This week the U.S. House of Representatives and the U.S. Senate majorities unveiled their fiscal year 2016 (FY16) budgets. Traditionally, passing a budget in Congress is a particularly partisan endeavor with most all members in the majority voting in favor of their budget, and all the minority members voting against it. Should this Congress pass a budget in the coming weeks, it will not have to go to President Obama for his signature as budgets are self-imposed restrictions on Congressional spending. However, occasionally Congress has increased funding levels for certain programs despite the budget instructing them not to do so.
These proposals offer some insight into what transportation funding levels might look like in the coming year. Disappointing for transportation was that both the House and Senate budgets assumed that road, bridge and transit spending would be limited to incoming revenues to the federal Highway Trust Fund (HTF). This is a problem as the HTF has been facing fiscal pressure over the years and is forecast to require $13 billion in additional revenues in FY16 just to maintain current spending levels. Which is why ASCE supported a House Budget Committee amendment by Congresswoman Kathy Castor (D-FL) that would have maintained current spending levels for surface transportation. Unfortunately, the amendment failed in committee by a vote of 14-22.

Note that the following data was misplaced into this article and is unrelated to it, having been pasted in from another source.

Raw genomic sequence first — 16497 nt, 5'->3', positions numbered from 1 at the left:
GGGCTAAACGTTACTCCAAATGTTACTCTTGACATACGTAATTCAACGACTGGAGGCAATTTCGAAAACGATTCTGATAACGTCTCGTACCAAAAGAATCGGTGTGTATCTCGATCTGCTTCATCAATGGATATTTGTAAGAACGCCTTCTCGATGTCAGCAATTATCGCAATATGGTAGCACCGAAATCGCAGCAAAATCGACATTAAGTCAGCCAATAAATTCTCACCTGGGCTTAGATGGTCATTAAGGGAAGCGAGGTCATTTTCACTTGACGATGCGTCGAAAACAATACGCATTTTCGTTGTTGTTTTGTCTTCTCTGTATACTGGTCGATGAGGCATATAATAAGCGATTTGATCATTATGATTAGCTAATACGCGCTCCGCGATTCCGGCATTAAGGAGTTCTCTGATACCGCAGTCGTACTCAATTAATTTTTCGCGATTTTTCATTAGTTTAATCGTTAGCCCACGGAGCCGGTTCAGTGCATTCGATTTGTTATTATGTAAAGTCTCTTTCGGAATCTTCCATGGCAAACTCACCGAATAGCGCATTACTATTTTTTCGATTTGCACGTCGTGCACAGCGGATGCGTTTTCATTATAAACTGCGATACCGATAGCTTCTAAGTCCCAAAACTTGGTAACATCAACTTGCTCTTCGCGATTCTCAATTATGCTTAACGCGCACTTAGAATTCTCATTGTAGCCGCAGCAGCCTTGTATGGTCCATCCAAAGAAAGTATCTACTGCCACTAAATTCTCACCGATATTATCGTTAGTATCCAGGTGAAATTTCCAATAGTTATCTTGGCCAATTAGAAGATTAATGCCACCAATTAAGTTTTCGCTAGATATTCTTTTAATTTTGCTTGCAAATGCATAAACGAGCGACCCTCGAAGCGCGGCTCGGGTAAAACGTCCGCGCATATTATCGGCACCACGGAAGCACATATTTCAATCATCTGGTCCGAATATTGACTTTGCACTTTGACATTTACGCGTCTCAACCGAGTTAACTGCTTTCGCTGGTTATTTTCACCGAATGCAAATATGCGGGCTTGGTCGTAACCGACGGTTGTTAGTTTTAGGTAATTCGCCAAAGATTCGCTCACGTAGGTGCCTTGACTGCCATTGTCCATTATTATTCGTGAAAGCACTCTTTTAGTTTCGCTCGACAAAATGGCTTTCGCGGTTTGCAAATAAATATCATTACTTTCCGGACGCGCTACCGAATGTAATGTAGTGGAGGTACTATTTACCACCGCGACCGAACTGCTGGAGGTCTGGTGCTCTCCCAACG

Better for transportation in the House and Senate budgets is the creation of what is known as a “reserve fund” for the HTF, which would allow the tax committees to determine how best to fill the trust fund hole in a way that is deficit-neutral. These ways could include raising taxes (including the federal gasoline tax), cutting spending, or transferring other government funds to transportation. ASCE called for and supported the creation of this HTF reserve fund, however in order to increase spending for other infrastructure sectors, like water, dams and levees, a broader Infrastructure Reserve Fund is also needed. Senate Budget Committee Ranking Member Bernie Sanders (I-VT) introduced such an amendment in committee, which ASCE supported, but unfortunately that too was defeated on a party-line vote. Earlier this year, ASCE endorsed legislation introduced by Senator Sanders that would increase funding for our nation’s transportation, water and other infrastructure sectors. The Senator is expected to offer other infrastructure-related amendments on the Senate floor when the budget is up for a vote there next week.
The debate over the last few days on the budget has crystallized one key fact on transportation spending: the vast majority in Congress believe that we should be investing more in transportation but there is not yet widespread bipartisan consensus on exactly how to pay for it. ASCE needs your help to tell Congress to work quickly to identify a long-term, sustainable funding solution that would #FixTheTrustFund before the legislative deadline of May 31, 2015.